Ahhh summer. Balmy evenings, longer days, no more school run and wedding season. Everybody loves a summer wedding, right? A time for family and friends to come together on a picture perfect day and celebrate love. But is it a day for all of the family or should weddings be a child free zone?
My instinctive response to a wedding invitation with a no children caveat is to recoil in horror. My children are part of my family and as such should be welcome at family events, right? Not to mention you then have the pain of arranging childcare, of deciding whether you can stay at the venue overnight, and, let’s be honest, having to explain to your kids why you’re off to see a family member get married but they’re not welcome.
I was put in this situation recently and huffily agreed that we would go child-free as requested and, given the distance, that we would stay over and arrange grandparental cover at home. As the wedding got closer I started to get quite excited; I was going to have a day to glam up and get to spend that day with my husband, also suited and booted and extra handsome looking, with no Mum and Dad duties to distract.
Indeed, when I got to the ceremony and saw two babies present rather than thinking ‘Why are those children here when my little darlings weren’t welcome?’ I silently tutted as I couldn’t hear the vows being said over the baby in front of me crying (the tut was absolutelyquiet as I know what it’s like when your baby is crying in public, and it’s not fun and a little part of me still had solidarity with that Mum and wanted to give her a hug and tell her not to worry). We had a great day, evening and relaxed child-free morning. It was a refreshing break if I was honest.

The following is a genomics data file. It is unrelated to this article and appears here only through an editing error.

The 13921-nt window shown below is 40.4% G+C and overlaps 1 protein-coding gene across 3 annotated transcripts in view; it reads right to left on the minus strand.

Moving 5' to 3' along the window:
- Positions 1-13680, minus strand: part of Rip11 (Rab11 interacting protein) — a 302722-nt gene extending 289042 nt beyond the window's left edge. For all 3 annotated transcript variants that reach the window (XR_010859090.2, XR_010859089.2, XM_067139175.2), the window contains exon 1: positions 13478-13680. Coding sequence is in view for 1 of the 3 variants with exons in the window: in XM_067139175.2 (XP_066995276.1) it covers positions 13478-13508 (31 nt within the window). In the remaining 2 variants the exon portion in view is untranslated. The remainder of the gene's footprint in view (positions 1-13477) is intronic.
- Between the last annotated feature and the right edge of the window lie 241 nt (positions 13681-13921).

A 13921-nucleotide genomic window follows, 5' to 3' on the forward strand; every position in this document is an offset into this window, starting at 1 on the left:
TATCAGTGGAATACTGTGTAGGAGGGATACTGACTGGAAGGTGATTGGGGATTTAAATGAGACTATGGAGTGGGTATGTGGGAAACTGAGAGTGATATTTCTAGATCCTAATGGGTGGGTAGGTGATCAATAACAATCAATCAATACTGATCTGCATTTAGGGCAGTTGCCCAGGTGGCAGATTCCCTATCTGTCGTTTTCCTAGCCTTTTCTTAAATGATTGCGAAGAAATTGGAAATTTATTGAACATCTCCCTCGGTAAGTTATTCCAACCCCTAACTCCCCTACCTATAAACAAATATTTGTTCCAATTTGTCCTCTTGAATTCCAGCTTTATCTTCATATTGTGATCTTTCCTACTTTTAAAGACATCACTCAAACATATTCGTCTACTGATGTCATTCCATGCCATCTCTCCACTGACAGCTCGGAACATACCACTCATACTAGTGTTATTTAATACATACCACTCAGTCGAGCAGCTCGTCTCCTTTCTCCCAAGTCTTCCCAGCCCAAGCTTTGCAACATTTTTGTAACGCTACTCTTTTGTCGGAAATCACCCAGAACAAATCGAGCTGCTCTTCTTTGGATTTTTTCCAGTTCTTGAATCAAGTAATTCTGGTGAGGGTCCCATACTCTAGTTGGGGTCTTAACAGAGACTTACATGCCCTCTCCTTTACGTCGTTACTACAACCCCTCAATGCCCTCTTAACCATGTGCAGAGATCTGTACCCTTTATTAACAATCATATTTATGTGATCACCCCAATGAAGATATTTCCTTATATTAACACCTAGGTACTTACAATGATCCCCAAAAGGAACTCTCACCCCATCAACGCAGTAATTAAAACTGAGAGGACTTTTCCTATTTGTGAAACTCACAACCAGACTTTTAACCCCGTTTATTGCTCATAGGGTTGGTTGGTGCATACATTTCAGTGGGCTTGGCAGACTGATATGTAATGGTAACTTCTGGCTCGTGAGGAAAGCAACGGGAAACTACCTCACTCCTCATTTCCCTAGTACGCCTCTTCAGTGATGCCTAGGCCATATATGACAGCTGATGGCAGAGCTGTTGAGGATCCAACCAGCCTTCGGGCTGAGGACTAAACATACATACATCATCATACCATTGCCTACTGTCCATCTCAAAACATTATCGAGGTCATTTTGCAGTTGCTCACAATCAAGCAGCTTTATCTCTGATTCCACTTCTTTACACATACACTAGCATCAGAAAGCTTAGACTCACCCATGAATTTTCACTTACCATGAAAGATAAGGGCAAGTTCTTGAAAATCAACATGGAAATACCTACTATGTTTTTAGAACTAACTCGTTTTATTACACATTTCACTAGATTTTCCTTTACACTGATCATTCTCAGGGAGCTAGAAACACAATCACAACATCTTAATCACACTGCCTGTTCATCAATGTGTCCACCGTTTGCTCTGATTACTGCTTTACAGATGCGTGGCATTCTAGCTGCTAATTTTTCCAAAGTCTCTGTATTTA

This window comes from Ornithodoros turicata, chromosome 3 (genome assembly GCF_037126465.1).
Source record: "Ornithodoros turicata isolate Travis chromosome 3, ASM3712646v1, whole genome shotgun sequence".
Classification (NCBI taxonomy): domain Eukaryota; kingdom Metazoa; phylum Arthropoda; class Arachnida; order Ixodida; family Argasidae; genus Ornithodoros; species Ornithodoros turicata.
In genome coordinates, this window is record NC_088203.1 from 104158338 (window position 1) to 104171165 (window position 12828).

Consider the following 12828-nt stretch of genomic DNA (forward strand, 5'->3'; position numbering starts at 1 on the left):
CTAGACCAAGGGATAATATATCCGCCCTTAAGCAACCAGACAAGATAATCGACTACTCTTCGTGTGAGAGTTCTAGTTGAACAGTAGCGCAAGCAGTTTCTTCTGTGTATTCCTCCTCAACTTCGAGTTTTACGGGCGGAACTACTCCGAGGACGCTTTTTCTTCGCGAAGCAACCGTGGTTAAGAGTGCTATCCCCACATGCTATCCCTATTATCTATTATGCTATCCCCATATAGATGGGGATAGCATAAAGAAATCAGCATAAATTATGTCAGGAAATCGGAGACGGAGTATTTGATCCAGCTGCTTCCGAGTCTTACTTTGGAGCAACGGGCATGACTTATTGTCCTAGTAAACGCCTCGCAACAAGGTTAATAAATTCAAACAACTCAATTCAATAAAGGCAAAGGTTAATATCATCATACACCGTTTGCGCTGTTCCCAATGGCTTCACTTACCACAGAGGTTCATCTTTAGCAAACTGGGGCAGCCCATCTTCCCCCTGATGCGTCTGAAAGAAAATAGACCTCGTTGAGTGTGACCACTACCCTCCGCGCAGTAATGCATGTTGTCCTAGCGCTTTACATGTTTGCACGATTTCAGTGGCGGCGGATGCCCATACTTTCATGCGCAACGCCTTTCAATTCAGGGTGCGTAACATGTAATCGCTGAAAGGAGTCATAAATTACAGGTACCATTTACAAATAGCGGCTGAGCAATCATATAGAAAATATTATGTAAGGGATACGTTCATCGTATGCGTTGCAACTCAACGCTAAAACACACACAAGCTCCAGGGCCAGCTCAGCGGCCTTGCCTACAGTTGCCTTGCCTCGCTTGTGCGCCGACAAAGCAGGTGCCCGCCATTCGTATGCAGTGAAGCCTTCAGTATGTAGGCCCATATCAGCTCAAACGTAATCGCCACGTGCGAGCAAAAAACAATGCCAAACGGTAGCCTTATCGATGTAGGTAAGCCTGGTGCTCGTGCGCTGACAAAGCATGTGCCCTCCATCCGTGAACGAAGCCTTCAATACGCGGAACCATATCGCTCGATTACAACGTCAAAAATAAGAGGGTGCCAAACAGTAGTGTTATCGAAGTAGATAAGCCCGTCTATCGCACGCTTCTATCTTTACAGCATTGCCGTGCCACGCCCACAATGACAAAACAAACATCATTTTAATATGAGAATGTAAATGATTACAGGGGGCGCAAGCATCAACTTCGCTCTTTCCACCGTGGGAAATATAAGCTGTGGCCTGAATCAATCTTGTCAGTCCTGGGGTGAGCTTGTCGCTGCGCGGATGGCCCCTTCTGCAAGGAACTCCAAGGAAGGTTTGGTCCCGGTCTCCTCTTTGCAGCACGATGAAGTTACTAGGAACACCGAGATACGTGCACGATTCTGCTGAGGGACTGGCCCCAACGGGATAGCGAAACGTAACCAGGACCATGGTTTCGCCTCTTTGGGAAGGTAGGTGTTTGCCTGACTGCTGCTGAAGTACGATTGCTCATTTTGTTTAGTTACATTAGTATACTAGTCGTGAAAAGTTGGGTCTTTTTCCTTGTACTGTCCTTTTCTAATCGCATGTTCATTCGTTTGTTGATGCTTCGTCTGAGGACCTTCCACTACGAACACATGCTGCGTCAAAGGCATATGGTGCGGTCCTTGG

So was I a convert to the child-free wedding? Perhaps it was a place for adults to get together to toast the happy couple (generously) and to get to reflect on their love for each other. It got me thinking about my own wedding…or should I say weddings.
My first time we had the big full white wedding, all of the family there, children included, it was the typical Irish family wedding and it’s was a pretty good day. I do have a memory of children playing ‘Who can jump on the Brides train?’ as I was dancing, which stopped being cute after about half a song, but beyond that I don’t really remember being bothered by children being present at the wedding, and I hadn’t considered I could have done it any other way. My second wedding was a clandestine affair. The ceremony was just me, my husband and our two best friends; then we had a mini reception with friends we had arranged a catch up with and it was most perfect day of my life.
Do I think that perfection came from it being a child free zone? No. And I don’t think there’s a right or wrong answer to this. Weddings are about the two people getting married and their promise to each other, and however that wedding day looks: white, red, sunny, rainy, with or without children, it’s entirely down to the couple involved. And I promise you it isn’t a comment on whether they love your children or not, it’s just how they choose to celebrate their love to each other.
So, if you have a summer wedding to go to, and your children aren’t invited, please just embrace the time away, the time to be with your other half (or to be looking for a new other half perhaps?) and to celebrate love because love is something to be celebrated.